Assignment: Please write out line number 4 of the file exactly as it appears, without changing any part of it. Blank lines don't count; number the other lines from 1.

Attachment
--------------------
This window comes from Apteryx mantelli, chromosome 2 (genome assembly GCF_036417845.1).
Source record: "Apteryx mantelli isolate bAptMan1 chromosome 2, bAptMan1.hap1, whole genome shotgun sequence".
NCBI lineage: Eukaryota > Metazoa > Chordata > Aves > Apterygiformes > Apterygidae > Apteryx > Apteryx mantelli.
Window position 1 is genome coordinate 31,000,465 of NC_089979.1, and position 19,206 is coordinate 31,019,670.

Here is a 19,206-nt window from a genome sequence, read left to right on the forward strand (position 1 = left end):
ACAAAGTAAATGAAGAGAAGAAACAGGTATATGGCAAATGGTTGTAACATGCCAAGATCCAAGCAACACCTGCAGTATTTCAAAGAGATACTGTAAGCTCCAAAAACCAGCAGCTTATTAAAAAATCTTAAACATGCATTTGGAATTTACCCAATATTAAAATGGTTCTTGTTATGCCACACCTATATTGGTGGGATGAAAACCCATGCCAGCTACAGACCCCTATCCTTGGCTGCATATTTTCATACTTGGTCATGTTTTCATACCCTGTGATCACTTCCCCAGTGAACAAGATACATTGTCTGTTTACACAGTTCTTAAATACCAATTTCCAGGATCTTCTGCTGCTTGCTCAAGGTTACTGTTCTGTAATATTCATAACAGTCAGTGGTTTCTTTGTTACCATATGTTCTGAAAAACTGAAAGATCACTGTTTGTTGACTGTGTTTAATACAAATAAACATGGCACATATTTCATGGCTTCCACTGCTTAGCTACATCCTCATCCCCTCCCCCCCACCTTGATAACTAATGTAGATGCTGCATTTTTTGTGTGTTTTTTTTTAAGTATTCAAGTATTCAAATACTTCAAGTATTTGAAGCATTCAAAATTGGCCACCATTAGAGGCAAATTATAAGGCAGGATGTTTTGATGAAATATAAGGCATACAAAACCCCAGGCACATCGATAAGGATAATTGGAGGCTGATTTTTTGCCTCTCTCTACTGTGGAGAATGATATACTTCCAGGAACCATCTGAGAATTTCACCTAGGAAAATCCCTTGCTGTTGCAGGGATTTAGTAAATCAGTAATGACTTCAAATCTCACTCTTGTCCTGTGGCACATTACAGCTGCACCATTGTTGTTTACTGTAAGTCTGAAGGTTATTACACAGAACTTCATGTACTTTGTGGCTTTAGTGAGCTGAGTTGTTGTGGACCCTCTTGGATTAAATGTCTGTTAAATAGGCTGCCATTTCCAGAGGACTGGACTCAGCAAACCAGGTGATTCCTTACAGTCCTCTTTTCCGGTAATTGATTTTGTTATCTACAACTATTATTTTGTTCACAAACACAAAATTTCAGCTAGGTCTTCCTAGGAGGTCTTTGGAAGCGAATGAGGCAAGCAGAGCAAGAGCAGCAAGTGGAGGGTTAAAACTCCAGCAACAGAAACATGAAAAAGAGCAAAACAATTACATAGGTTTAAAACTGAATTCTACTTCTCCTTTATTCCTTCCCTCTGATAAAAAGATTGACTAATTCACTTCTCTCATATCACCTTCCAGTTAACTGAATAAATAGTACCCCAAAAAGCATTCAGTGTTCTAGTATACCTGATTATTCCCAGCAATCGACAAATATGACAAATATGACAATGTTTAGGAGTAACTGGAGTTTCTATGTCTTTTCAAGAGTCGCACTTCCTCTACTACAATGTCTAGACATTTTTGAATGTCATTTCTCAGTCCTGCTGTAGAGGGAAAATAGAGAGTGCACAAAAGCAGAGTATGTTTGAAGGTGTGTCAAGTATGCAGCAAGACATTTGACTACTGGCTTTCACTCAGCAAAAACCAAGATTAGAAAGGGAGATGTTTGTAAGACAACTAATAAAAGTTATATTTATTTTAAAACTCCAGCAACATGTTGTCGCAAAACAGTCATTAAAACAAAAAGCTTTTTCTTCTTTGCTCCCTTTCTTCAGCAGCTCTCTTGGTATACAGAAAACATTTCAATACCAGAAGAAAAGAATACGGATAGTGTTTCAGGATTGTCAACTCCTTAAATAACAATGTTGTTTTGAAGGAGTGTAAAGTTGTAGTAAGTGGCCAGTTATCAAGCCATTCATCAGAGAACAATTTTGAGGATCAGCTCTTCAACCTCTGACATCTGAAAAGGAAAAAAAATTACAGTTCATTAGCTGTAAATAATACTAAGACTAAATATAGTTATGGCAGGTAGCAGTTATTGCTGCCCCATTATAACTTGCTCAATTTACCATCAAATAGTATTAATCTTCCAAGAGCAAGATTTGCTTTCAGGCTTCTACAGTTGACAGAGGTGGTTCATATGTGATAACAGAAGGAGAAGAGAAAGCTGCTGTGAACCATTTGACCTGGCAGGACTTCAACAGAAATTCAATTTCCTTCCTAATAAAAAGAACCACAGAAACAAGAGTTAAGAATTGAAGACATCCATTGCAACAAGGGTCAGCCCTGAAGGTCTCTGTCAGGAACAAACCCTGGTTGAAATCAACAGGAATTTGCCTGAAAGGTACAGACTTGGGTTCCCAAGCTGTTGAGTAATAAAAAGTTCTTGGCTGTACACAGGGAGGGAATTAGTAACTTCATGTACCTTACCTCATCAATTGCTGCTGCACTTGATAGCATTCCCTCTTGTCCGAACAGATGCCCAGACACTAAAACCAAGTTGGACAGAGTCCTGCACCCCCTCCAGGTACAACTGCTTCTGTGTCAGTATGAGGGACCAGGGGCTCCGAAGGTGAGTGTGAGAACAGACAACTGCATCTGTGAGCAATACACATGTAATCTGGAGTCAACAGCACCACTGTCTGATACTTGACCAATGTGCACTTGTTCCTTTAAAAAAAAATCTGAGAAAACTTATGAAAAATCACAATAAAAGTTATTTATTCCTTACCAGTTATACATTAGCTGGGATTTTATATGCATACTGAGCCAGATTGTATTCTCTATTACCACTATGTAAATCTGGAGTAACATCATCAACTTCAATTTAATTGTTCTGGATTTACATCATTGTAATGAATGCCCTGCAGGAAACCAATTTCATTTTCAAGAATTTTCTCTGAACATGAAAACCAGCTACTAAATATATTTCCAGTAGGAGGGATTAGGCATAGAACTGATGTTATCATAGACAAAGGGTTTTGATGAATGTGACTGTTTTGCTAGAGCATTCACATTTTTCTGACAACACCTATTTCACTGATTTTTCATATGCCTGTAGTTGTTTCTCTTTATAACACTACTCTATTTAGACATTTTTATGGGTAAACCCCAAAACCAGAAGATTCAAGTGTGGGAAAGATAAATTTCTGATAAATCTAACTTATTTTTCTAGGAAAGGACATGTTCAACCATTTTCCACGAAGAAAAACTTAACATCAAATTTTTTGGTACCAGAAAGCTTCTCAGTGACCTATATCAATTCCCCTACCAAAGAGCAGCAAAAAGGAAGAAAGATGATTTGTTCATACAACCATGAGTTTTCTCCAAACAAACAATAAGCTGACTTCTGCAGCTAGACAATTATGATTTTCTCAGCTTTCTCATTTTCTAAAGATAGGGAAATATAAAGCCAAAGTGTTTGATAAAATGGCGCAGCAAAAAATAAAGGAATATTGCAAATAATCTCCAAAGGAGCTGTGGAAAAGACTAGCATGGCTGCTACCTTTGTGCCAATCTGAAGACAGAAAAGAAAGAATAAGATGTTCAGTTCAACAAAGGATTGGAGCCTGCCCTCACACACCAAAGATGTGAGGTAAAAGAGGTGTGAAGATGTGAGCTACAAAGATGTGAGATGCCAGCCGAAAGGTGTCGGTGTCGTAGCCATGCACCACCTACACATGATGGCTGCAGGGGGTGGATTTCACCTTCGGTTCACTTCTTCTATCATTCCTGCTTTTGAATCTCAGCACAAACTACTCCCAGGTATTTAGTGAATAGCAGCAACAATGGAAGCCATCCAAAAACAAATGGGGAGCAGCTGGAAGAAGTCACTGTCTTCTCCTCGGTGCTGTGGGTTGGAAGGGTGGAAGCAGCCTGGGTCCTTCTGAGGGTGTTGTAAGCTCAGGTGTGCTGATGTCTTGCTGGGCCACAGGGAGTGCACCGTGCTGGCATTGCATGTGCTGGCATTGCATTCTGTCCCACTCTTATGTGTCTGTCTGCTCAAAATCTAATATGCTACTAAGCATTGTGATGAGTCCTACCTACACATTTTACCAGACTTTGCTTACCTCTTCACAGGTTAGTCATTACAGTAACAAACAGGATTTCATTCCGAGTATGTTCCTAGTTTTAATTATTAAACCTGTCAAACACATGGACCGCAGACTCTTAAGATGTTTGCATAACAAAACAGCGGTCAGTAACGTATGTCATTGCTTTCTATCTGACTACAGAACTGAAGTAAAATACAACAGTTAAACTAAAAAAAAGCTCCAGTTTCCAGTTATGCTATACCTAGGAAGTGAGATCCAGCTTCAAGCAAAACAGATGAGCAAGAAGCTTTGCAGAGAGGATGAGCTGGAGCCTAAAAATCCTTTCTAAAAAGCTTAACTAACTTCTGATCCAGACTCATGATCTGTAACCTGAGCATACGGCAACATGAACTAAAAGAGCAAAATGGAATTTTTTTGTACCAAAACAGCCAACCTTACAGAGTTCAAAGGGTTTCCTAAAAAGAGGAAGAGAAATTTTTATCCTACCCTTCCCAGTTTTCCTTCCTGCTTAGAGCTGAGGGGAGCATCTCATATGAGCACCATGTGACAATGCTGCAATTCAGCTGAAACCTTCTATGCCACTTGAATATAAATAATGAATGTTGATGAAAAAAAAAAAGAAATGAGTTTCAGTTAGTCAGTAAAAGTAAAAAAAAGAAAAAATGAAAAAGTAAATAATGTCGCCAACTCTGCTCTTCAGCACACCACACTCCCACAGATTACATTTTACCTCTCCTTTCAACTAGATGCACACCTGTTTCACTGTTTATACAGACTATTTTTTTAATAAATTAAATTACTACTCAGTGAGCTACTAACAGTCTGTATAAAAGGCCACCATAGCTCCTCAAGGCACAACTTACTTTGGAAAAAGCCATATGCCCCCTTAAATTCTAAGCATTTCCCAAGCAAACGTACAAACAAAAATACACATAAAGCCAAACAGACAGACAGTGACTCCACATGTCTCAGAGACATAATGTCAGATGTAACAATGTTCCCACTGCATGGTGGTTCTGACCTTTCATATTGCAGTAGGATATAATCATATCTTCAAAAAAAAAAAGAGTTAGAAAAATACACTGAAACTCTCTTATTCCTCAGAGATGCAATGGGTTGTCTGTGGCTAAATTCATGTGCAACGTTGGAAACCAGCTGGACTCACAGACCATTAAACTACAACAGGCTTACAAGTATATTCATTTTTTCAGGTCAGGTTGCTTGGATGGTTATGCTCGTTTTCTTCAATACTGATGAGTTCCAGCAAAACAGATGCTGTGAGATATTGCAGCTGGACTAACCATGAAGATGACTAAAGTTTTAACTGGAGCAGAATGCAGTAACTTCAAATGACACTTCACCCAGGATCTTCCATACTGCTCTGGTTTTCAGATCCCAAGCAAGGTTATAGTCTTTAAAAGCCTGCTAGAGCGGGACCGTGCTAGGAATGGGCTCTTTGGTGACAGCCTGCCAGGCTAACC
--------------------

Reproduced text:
Window position 1 is genome coordinate 31,000,465 of NC_089979.1, and position 19,206 is coordinate 31,019,670.